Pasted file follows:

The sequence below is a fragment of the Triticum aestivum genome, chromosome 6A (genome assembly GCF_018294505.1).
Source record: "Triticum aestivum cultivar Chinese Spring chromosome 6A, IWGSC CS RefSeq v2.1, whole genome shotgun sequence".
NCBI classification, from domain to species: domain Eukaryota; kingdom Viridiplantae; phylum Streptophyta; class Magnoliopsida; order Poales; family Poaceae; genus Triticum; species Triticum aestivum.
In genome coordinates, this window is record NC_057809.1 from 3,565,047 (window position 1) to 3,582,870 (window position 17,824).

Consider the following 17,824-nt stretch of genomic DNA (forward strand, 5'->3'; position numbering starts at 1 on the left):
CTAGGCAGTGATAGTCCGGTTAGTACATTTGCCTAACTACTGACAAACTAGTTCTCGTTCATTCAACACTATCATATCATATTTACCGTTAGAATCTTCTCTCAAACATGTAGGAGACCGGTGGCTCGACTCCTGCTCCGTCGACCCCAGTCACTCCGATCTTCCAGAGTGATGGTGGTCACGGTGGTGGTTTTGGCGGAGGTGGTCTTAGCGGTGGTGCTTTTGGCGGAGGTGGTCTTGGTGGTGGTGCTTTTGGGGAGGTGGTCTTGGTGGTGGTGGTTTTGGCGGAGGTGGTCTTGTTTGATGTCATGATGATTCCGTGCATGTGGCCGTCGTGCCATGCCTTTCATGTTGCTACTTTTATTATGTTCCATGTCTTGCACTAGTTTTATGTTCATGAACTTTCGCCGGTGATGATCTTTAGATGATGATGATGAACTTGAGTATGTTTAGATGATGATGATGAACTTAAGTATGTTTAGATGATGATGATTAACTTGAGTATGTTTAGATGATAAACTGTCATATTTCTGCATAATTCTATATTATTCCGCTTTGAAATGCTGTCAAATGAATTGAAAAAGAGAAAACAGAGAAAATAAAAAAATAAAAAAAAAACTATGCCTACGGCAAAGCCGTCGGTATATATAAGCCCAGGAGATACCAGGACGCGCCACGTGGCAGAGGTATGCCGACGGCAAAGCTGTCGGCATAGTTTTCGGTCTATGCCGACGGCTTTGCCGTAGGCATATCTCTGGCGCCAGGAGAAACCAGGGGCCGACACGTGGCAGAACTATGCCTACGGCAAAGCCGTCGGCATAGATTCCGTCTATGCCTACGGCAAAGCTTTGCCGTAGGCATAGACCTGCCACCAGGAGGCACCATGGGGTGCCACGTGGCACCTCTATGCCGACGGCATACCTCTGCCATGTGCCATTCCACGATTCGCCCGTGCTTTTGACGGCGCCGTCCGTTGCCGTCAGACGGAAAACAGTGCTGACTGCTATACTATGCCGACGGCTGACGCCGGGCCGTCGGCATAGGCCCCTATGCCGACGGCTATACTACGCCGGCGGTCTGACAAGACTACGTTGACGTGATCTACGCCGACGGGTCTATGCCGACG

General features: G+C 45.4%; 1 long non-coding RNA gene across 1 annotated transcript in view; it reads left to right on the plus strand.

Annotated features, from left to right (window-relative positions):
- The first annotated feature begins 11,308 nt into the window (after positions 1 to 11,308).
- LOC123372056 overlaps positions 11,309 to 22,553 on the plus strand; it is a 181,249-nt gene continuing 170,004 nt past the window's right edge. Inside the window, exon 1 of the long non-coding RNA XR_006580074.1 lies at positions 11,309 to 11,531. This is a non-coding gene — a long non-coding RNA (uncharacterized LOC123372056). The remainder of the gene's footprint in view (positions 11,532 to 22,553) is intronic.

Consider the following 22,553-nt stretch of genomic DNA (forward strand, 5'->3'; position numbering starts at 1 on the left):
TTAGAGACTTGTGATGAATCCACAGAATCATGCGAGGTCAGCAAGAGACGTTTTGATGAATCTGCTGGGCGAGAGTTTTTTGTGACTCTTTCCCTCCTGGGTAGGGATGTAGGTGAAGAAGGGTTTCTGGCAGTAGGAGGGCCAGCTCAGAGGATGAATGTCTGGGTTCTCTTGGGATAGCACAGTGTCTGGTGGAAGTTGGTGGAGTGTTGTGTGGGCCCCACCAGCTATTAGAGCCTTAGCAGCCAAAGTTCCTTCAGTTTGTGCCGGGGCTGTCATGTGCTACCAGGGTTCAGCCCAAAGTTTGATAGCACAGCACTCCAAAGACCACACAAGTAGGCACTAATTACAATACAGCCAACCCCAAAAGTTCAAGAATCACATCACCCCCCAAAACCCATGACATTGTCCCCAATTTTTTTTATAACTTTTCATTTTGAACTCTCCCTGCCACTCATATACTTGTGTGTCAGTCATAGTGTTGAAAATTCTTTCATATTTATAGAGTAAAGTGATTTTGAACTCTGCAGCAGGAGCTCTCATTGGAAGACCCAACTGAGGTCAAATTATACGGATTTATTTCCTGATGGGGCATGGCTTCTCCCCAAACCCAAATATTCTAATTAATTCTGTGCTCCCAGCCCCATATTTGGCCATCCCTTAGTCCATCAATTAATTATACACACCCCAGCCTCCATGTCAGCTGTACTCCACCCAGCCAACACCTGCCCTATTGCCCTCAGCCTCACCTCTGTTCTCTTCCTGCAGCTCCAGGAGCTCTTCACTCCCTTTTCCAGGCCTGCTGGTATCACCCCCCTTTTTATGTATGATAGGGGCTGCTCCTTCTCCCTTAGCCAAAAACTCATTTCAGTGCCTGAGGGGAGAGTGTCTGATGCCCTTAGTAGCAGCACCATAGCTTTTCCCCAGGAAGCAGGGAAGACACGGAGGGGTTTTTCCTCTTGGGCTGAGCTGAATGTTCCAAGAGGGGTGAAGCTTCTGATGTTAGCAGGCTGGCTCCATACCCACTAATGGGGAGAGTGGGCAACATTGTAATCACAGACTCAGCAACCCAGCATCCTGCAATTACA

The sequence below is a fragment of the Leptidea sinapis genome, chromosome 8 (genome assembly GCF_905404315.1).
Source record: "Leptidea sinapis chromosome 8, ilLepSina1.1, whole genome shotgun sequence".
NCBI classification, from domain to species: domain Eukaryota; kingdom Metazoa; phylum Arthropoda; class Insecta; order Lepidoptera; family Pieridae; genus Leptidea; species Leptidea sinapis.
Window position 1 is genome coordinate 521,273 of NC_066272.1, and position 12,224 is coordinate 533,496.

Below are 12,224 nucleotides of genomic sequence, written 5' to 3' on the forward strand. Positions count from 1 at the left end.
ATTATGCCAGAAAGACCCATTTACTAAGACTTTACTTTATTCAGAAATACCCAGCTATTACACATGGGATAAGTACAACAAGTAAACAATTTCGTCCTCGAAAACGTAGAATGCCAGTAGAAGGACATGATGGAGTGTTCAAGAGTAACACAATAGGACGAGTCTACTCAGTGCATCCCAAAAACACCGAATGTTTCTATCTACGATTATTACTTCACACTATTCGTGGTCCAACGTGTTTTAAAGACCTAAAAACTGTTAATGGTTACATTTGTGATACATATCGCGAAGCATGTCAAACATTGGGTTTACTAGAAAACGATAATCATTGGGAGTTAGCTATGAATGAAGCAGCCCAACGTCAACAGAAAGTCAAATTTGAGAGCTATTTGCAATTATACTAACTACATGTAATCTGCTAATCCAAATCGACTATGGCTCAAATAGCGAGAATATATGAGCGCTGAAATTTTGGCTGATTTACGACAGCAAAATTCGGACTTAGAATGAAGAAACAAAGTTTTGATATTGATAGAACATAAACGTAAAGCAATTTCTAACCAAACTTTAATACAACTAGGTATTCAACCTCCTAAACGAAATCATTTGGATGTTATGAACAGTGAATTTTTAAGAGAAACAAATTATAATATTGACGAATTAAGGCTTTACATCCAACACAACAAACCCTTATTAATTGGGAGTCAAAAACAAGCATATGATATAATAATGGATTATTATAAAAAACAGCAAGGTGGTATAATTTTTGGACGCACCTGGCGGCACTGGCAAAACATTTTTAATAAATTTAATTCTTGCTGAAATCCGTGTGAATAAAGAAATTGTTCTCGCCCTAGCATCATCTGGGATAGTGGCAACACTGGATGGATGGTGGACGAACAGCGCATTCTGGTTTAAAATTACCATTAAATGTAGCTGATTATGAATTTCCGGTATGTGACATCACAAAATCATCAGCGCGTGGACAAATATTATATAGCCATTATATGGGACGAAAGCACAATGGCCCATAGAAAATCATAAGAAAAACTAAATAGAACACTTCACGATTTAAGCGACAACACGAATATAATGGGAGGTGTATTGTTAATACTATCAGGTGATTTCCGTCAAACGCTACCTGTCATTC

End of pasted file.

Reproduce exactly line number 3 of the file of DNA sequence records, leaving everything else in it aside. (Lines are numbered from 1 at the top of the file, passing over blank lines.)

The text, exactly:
NCBI classification, from domain to species: domain Eukaryota; kingdom Viridiplantae; phylum Streptophyta; class Magnoliopsida; order Poales; family Poaceae; genus Triticum; species Triticum aestivum.